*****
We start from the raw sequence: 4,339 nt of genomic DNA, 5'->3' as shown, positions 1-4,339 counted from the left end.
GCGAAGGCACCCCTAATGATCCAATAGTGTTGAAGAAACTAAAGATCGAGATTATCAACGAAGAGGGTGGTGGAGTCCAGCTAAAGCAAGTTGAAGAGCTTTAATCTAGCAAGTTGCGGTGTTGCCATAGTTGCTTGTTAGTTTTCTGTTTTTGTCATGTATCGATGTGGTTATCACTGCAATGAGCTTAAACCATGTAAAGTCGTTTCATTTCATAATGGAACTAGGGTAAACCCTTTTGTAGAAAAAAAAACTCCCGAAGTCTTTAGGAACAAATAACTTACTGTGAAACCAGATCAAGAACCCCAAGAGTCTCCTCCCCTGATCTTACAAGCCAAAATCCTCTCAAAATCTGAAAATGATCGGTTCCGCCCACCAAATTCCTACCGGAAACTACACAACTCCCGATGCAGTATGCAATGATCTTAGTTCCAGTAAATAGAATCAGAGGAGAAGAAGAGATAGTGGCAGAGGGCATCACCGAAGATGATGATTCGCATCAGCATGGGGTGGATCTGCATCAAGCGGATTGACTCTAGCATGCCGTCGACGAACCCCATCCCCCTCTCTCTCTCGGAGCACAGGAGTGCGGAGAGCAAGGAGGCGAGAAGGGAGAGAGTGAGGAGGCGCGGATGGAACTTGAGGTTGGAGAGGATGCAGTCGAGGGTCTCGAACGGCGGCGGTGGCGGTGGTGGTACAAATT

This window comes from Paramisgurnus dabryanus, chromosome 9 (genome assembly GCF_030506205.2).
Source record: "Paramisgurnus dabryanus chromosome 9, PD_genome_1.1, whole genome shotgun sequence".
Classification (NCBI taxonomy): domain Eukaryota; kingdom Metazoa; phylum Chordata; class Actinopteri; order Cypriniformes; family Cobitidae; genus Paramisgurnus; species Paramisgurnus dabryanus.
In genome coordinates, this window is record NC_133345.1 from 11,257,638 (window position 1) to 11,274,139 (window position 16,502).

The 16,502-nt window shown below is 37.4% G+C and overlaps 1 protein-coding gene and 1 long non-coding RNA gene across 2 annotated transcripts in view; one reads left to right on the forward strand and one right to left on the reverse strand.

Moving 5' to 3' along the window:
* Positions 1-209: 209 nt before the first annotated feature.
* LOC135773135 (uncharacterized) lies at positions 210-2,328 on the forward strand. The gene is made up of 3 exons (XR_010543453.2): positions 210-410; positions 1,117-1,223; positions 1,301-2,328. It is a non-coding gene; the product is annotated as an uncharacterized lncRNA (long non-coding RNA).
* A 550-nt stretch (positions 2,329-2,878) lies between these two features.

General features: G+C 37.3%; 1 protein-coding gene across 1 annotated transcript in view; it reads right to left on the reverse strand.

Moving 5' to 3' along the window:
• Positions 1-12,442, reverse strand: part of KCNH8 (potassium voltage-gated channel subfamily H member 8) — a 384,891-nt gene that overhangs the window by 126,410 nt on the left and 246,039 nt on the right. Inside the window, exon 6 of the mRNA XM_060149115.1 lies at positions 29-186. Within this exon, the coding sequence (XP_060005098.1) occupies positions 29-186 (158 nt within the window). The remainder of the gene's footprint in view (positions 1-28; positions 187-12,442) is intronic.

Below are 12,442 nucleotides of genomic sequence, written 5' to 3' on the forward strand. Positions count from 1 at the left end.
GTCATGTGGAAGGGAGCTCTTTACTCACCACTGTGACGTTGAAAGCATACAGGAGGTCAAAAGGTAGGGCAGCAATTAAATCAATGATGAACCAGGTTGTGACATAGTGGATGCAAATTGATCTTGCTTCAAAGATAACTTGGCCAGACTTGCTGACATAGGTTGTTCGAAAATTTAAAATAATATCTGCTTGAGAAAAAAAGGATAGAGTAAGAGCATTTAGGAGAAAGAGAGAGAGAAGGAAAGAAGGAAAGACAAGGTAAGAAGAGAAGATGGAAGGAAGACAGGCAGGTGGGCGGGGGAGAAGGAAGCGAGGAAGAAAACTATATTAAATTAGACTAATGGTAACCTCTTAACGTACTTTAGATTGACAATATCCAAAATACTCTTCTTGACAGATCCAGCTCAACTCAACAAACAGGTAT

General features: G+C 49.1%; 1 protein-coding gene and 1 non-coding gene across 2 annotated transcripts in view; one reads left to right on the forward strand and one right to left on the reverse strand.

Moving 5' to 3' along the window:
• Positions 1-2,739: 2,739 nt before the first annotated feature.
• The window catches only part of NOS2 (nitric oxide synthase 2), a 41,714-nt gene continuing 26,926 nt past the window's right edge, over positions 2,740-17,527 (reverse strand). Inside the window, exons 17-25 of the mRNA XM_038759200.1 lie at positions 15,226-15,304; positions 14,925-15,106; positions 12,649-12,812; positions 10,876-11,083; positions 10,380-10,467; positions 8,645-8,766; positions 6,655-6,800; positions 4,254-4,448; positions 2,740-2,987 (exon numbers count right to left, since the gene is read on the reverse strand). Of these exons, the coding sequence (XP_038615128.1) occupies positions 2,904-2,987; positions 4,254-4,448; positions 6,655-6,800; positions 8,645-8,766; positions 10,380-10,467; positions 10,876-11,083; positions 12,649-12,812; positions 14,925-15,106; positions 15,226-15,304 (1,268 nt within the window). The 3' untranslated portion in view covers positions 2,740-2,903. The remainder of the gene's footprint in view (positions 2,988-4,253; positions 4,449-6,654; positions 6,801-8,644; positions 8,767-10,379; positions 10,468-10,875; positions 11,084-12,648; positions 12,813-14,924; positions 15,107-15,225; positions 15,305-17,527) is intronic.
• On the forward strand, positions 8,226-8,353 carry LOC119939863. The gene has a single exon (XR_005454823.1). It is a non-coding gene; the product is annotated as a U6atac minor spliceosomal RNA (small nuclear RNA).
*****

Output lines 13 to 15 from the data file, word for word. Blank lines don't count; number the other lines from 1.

Moving 5' to 3' along the window:
• Positions 1-12,442, reverse strand: part of KCNH8 (potassium voltage-gated channel subfamily H member 8) — a 384,891-nt gene that overhangs the window by 126,410 nt on the left and 246,039 nt on the right. Inside the window, exon 6 of the mRNA XM_060149115.1 lies at positions 29-186. Within this exon, the coding sequence (XP_060005098.1) occupies positions 29-186 (158 nt within the window). The remainder of the gene's footprint in view (positions 1-28; positions 187-12,442) is intronic.

Below are 12,442 nucleotides of genomic sequence, written 5' to 3' on the forward strand. Positions count from 1 at the left end.